UPDATE (March 20, 2010, 1:09 p.m.): The Arizona Supreme Court has upheld a ruling that invalidated a recall petition against Phoenix City Council member Michael Nowakowski, ensuring that a recall election against Nowakowski won't take place in May.
"In the spirit of ‘Team Phoenix’, I invite those who were working on the recall effort to meet so we can begin to work together to find ways to make Phoenix and particularly District 7 an even better place to live and have a business,” Nowakowski said in a statement.
Original story follows:
The recall election of Phoenix City Council member Michael Nowakowski might not happen after all, thanks to a successful lawsuit filed by his sister.
Maricopa County Superior Court Judge Rosa Mroz on Monday ruled that the group attempting to oust Nowakowski missed a step in the process, invalidating the recall petition.
Urban Phoenix PAC submitted 2,361 signatures to recall Nowakowski in December, citing his involvement in a land deal that raised conflict-of-interest questions, and a video of him speaking out against LGBT rights. The Phoenix City Clerk validated the signatures in early January, setting up a recall election for May.
Rosa Maria Morales, Nowakowski's sister, filed a lawsuit five days later, claiming that Urban Phoenix PAC violated state law governing petitions by:
1. Failing to attach a copy of the petition to signature sheets.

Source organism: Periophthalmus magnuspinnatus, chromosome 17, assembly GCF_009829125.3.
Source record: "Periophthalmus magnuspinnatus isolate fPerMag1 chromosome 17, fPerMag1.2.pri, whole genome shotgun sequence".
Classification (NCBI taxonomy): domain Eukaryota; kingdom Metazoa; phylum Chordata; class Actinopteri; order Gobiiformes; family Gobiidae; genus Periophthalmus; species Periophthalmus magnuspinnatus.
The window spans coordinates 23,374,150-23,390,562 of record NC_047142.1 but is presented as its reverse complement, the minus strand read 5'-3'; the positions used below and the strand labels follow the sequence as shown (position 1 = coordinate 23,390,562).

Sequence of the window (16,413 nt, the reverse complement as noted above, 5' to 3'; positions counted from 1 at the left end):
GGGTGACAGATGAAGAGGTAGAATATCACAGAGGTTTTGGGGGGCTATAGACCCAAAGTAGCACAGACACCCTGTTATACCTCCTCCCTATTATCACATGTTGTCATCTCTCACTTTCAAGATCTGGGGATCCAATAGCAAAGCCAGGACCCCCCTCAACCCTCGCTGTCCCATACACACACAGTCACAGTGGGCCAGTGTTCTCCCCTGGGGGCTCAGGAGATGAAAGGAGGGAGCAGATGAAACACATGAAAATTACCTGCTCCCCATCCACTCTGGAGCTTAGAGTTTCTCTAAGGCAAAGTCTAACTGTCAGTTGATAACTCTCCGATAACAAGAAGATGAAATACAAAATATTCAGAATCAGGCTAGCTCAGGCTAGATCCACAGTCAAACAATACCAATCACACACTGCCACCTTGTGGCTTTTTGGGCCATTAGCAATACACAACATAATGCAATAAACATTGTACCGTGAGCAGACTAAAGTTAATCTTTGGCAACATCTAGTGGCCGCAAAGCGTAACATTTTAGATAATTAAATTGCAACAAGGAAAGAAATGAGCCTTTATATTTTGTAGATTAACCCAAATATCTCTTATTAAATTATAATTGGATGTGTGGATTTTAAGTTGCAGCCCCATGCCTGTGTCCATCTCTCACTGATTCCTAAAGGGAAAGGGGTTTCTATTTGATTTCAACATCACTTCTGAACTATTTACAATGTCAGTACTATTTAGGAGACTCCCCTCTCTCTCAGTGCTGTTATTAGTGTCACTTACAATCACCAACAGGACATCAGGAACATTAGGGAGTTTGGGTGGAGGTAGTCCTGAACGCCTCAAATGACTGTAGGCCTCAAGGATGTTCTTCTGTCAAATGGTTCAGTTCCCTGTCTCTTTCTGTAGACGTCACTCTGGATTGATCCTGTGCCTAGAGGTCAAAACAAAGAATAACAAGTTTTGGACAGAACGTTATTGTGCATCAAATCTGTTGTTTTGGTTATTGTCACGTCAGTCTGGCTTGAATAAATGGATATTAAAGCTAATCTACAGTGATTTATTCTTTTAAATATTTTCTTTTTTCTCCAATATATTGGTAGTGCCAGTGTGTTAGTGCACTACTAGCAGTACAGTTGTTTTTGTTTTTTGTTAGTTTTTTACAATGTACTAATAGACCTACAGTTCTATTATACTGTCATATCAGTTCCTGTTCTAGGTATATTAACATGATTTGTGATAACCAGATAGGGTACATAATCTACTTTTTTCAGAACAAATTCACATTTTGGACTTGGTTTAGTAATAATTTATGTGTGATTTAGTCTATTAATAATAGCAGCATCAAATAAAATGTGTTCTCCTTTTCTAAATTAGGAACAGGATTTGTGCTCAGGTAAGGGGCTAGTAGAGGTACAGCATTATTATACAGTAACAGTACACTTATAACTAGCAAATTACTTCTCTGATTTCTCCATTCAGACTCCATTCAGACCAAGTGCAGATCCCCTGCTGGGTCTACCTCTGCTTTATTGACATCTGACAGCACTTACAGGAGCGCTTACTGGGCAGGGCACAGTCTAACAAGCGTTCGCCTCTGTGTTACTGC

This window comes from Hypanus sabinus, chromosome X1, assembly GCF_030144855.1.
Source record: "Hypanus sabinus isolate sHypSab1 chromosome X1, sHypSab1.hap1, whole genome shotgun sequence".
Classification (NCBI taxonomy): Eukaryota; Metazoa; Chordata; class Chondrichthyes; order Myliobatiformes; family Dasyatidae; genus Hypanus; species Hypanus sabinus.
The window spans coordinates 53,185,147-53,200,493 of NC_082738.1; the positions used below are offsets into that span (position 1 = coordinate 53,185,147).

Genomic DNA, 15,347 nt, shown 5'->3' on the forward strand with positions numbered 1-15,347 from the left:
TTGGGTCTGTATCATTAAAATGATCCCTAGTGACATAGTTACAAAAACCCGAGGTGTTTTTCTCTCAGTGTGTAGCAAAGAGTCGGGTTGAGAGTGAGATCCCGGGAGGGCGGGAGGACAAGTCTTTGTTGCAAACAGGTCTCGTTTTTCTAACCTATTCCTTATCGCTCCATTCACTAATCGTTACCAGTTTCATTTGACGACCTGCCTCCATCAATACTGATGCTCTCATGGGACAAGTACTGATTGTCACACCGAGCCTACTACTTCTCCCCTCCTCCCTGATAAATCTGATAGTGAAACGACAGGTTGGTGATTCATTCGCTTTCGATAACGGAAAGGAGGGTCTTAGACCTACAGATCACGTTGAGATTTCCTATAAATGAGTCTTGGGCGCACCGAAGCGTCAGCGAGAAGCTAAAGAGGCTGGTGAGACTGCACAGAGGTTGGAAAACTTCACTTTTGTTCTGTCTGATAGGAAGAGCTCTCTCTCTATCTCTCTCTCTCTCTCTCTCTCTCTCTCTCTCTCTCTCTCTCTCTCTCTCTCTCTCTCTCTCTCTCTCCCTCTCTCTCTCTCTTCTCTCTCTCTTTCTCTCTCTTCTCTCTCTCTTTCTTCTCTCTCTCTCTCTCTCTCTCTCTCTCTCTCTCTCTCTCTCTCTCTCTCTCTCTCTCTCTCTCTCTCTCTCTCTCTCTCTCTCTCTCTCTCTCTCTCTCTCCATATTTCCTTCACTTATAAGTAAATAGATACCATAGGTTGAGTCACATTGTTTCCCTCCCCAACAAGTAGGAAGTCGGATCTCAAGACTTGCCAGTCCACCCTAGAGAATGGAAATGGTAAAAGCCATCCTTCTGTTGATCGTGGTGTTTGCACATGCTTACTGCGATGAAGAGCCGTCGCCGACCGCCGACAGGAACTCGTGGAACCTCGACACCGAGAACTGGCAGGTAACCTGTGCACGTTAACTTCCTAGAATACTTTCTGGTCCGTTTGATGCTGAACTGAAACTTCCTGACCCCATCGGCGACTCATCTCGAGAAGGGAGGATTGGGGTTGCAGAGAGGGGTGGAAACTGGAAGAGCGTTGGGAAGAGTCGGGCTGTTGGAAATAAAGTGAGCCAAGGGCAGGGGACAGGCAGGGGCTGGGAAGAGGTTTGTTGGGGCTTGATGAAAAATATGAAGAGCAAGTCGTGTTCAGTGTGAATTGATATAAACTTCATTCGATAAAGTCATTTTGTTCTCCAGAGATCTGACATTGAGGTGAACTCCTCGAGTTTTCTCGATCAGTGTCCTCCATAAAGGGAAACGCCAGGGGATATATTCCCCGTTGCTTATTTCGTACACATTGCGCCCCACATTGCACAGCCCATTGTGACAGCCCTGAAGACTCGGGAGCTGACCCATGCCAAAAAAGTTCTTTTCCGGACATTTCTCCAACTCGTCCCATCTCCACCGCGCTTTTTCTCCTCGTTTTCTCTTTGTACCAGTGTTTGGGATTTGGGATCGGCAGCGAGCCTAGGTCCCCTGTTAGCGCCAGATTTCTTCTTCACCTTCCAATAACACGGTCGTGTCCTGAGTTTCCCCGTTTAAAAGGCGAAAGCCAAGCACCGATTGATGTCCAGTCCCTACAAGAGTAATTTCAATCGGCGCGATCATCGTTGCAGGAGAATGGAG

2. Neglecting to file a copy of the petition when submitting a serial number application.
3. Not including a notice on petition sheets that each signee was a qualified voter in District 7, which Nowakowski represents.
Judge Mroz ruled in favor of Nowakowski and his sister on the first claim and said she did not have jurisdiction on the second and third claims.
Urban Phoenix PAC, lead by activist Sean Sweat, has ten days to appeal the ruling.
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In a text message, Sweat said he was "at work" and could not "focus on this at the moment." He added that he would need to speak with his lawyers to figure out what a potential appeal would look like.
In a statement, Nowakowski said, "I thank God and greatly appreciate the support of my family and so many in the community through this process, and invite those who were working on the recall effort to meet so we can begin to work together to find ways to make Phoenix and particularly District 7 an even better place to live and have a business."
"The takeaway from this ruling is if you want to recall someone and overturn a previous election, you have to do it justly. There are rules of how to do a recall and you have to follow those rules,” said Kory Langhofer, an attorney representing Morales.
The recall effort has fueled a public feud between Nowakowski and Sweat, with the two trading barbs and accusations. Sweat claimed in November that the council member's office contacted his employer, Intel, to get him in trouble for his political speech. Nowakowski and his allies have maintained that Sweat is smearing them.